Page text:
Birmingham is a significant city in England’s West Midlands and a metropolitan borough. With a population of 1,101,360 people in 2014, it is the biggest and most populated British city outside of London. With a population of 2,440,986 at the 2011 census, the city is part of the West Midlands Built-up Region, the UK’s third most populous urban area. With a population of 3.8 million, Birmingham is the UK’s second most populous metropolitan region. Birmingham is also Europe’s ninth most populated metropolitan region.
Birmingham grew to international prominence in the 18th century as the epicenter of the Midlands Enlightenment and subsequent Industrial Revolution, which saw the town at the forefront of global advances in science, technology, and economic development, producing a series of innovations that laid many of the foundations of modern industrial society. It was dubbed “the first industrial town in the world” by 1791. With thousands of small workshops practising a wide range of specialized and highly skilled trades, Birmingham’s unique economic profile encouraged exceptional levels of creativity and innovation, and provided a diverse and resilient economic base for industrial prosperity that lasted into the final quarter of the twentieth century. The industrial steam engine, perhaps the most significant innovation in British history, was created in Birmingham. Its high degree of social mobility produced a culture of broad-based political radicalism, which gave it a political influence unequalled in Britain outside London and a crucial part in the formation of British democracy under leaders ranging from Thomas Attwood to Joseph Chamberlain. Birmingham was brutally bombarded by the German Luftwaffe from the summer of 1940 until the spring of 1943, in what is known as the Birmingham Blitz. Damage to the city’s infrastructure, combined with a planned program of destruction and new construction by planners, resulted in considerable demolition and redevelopment in the decades following.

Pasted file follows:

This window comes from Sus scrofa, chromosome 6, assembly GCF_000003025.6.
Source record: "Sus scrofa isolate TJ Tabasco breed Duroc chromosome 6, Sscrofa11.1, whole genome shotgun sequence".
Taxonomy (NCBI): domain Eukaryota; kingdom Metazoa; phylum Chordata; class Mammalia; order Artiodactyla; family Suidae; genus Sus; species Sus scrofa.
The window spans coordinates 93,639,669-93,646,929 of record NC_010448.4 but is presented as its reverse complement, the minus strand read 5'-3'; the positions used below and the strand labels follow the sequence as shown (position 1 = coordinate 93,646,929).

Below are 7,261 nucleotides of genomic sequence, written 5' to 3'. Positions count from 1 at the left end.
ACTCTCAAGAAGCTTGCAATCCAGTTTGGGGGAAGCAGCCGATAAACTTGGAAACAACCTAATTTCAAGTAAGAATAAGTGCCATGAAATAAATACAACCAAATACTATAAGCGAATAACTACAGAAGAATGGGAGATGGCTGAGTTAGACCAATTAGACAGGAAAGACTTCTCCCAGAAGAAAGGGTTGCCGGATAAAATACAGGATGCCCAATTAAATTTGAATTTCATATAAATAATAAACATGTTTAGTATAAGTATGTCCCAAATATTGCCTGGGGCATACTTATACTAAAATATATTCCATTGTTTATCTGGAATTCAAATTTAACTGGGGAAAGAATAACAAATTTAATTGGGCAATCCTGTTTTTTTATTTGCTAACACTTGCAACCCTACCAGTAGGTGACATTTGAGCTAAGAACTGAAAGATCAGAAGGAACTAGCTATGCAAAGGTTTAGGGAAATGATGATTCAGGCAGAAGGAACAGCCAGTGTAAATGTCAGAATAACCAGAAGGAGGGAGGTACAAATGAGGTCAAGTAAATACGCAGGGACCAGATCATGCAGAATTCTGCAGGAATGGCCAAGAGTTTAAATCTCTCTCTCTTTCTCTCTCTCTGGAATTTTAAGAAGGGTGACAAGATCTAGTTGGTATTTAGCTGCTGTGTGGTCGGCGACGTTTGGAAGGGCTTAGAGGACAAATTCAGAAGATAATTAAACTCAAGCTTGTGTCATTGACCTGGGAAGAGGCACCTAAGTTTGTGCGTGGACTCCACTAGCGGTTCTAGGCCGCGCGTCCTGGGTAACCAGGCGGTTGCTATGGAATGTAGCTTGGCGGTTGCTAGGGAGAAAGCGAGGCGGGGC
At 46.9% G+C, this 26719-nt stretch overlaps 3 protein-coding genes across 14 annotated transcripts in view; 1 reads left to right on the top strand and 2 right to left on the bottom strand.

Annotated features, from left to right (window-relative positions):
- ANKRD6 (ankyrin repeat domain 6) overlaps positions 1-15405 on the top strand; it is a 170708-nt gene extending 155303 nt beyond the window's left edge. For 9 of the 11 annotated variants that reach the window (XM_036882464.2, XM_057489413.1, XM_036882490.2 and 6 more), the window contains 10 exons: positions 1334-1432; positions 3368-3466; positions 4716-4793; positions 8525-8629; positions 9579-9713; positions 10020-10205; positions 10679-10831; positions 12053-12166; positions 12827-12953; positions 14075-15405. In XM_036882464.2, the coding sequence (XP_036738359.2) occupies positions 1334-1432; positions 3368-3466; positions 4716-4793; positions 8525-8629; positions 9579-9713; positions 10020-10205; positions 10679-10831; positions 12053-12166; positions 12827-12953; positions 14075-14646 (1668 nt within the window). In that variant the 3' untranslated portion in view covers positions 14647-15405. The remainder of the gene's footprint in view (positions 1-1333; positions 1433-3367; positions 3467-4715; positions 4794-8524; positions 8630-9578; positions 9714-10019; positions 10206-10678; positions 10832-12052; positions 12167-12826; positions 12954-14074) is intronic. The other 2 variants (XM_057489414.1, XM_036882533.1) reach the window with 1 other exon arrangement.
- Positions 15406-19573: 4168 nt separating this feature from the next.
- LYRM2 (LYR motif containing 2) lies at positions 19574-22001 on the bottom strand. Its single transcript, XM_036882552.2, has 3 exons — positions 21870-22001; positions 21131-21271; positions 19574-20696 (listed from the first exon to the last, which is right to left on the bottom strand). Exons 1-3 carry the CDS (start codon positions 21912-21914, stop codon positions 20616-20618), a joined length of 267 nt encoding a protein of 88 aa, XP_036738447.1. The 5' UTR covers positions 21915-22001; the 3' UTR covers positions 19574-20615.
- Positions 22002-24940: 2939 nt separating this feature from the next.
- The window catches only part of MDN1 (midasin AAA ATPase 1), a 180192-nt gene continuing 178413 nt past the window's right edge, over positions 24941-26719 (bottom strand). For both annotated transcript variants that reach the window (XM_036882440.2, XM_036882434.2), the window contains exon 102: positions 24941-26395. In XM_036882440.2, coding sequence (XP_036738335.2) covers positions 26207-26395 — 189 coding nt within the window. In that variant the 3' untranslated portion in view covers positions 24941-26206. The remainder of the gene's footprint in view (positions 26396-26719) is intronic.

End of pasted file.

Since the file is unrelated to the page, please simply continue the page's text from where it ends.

The service sector now dominates Birmingham’s economy. The city is a large international commercial center that has been designated as a beta global city by the Globalization and World Cities Research Network, as well as a major transportation, retail, events, and conference hub. With a GDP of $121.1 billion in 2014, its metropolitan economy is the second biggest in the United Kingdom, and its six universities make it the country’s largest center of higher education outside of London. Birmingham’s major cultural institutions, such as the City of Birmingham Symphony Orchestra, Birmingham Royal Ballet, Birmingham Repertory Theatre, Birmingham Library, and Barber Institute of Fine Arts, have international reputations, and the city’s grassroots art, music, literary, and culinary scenes are vibrant and influential. Birmingham is the UK’s fourth most visited city by international tourists.
Birmingham’s athletic legacy is well-known across the globe, with the Football League and lawn tennis both having their origins in the city. Its most successful football team, Aston Villa, having won seven league championships and one European Cup, while Birmingham City is the other professional club.
Birmingham residents are known as Brummies, a phrase derived from the city’s nickname, Brum. This is taken from Brummagem, the city’s dialect name, which may have been derived from Bromwicham, one of the city’s older names. A unique Brummie accent and dialect may be heard.